Sunday, 24 January 2016

Silk Linen and Leather Bomber Jacket

Here is the finished bomber jacket, completed yesterday and photographed today!  

This is the second Rigel Bomber jacket I've made, from Papercut patterns, and it turned out just as good, if not better.  The previous bomber I made early last year was bright yellow with a crazy oriental print but this one was intended to be more understated and wearable.  In fact I think it's going to be one of the most wearable things I've made in the last couple of years.  It's my perfect throw-on jacket that goes with everything from jeans to skirts and dresses.  Bombers really are so versatile, there's now wonder that they appear in the high street shops re-styled for every season.

The colours are muted in charcoal grey and black, but it's the details and quality of fabric that makes this jacket special for me.  The main body is a lovely silk linen mix, probably suiting material originally, that I've had in my stash for ages.  I used version 2 of the Rigel pattern, which includes a geometric detail of contrasting fabric at the shoulder.  I chose black leather, also from stash, to form the shoulder inserts.

The shoulder sections at each sleeve head in this version of the jacket are made up of small pieces pieces jigsawed together as a design feature.  You could easily use contrasting fabric in either plain or print to compliment the main fabric.  Here's what the wrong side of the shoulder sections looked like, with the converging seams coming together and joining the front and sleeve sections.

It made for some fairly thick overlapping edges, needing careful and slow sewing with a leather needle.  The rib collar then had to be attached equally carefully to the leather on the neckline - no room for mistakes and unpicking with leather.  I was really pleased though at how well it did come together in the end and the finished design with the top stitching looks good.  You can also see here where this detail extends down to the back of the garment.

Another subtle detail that I'm very happy with are the welt pockets on either side of the front.  I realised with hindsight that it was much less nerve wracking doing these on the original very highly patterned bomber, where the pockets were less obvious.  With a plain, dark coloured fabric there really is nowhere to hide with these!  Mistakes would be extremely noticeable and not easy to fix.  They probably need a better press looking at these photo's, but the finish is pretty neat on the whole.  I just used a scrap of black polyester lining for the pocket bags so that they didn't show through.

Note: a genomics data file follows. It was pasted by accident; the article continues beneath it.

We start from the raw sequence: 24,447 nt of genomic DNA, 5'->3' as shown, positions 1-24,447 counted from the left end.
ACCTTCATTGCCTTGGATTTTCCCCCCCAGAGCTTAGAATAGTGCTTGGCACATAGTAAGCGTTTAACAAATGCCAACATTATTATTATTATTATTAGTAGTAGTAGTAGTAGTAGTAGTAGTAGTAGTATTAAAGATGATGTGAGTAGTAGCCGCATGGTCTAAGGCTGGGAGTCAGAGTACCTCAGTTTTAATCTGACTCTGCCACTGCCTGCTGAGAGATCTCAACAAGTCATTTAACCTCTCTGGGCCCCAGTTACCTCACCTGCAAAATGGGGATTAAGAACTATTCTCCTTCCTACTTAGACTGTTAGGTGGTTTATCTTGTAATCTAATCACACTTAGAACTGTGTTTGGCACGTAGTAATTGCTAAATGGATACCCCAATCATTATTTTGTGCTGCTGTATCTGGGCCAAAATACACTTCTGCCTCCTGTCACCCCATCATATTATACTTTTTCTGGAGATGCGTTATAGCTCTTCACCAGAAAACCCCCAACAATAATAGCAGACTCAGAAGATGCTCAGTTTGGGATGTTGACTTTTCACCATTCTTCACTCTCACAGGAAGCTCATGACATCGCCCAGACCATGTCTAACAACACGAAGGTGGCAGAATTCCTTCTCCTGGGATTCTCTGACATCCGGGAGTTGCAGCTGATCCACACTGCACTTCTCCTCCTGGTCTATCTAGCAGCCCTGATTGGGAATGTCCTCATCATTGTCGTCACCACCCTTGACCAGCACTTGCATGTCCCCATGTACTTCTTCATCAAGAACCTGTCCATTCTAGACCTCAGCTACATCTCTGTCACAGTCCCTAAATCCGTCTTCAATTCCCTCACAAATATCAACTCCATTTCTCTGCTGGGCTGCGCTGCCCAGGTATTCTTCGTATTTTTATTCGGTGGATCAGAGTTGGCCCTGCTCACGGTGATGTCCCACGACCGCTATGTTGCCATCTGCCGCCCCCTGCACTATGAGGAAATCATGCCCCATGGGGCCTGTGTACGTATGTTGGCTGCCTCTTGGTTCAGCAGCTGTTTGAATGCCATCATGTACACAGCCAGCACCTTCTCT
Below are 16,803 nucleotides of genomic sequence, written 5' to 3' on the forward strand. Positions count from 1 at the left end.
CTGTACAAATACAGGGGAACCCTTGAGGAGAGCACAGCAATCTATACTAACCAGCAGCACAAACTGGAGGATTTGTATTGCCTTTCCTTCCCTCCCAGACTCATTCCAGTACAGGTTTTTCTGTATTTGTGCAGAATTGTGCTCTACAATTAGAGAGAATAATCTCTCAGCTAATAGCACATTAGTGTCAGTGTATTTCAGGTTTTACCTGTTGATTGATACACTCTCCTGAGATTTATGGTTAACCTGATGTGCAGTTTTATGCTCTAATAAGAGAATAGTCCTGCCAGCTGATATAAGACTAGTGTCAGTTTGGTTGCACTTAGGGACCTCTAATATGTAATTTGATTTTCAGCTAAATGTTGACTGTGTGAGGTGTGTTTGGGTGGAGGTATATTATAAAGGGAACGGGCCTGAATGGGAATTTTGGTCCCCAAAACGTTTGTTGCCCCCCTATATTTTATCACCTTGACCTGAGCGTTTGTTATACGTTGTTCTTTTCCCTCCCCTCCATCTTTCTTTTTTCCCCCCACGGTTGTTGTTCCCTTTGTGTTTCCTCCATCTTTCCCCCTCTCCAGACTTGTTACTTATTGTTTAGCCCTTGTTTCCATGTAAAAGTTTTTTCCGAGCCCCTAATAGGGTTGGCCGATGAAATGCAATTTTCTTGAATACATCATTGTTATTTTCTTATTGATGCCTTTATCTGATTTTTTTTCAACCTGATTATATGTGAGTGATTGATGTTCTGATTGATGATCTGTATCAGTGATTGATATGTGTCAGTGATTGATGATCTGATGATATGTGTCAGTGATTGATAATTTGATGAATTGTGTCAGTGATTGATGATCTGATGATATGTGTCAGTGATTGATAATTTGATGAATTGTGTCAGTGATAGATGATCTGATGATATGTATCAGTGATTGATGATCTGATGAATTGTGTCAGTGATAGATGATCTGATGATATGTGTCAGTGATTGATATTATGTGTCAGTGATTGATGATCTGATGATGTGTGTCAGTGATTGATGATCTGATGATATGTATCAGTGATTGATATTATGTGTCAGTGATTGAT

I already had plenty of the cotton ribbing needed for the collar, cuffs and waistband, purchased from plush addict and used on my previous bomber jacket.  It's great quality and really soft and comes in lots of different colours.  This was another no-purchase element of this garment as I was using leftovers!  In fact the only things I did buy especially for this make were the open ended black zip and some black thread.  

As with my previous bomber from this pattern, I chose to add a lining.  Leopard print black and gold satin seemed a fitting choice to compliment such a sober exterior!  There are lots of tutorials on the web now for adding a lining and I used a combination of these to make a simple version from the original pattern pieces.  I cut out the back section again in the lining fabric, but inserted about an inch and half extra in the centre for ease and took a little off the neckline where the facing would be.  Then I cut the fronts and sleeves (using version one sleeves) again taking off the requisite facing width from the neck edges of each (remembering to add a seam allowance back on).  On all sections, I added an extra inch and a half at the bottom edge, just to be sure I had enough ease and a generous hem to hand sew in place.

Love that lining!  I incorporated the facing section in this version (I didn't use it for the yellow version and just took the lining all the way across the inside fronts to the zip).  You can insert piping here too if you want more detail.  The lining is turned under at the bottom, zig zagged and hand sewn to the ribbing at the waist and also around the ribbing inside the wrist bands.

So there it is, my new absolute top fave thing to wear!  All the way through photographing this afternoon, my dog Chester tried to get in on the action by sneaking into shot.  He loves a photo-opportunity does Chester.  I think he has been so used to being photographed throughout his life, that whenever he sees a camera now he marches straight into position, assumes a pose and waits for the click!  I let him have his way on this one, seeing as he matches my jacket.  


  1. Testing to see if my comment appears.

  2. Great jacket, love the top stitching on the leather inserts, and the lining is an inspired choice, lovely to flash when the jacket is open.

  3. Thanks AWR, yes I'm particularly proud of the top stitching! It really is necessary on the leather to make it lie flat, but it's a bit nerve wracking to do. Sarah

  4. Your jacket is lovely. The fabric looks lush and the leather detailing really finishes it off well.

  5. Thank you Oblibby! I was saving the fabric for something nice as it is lovely quality stuff. Glad you think it looks good and thanks for commenting! Sarah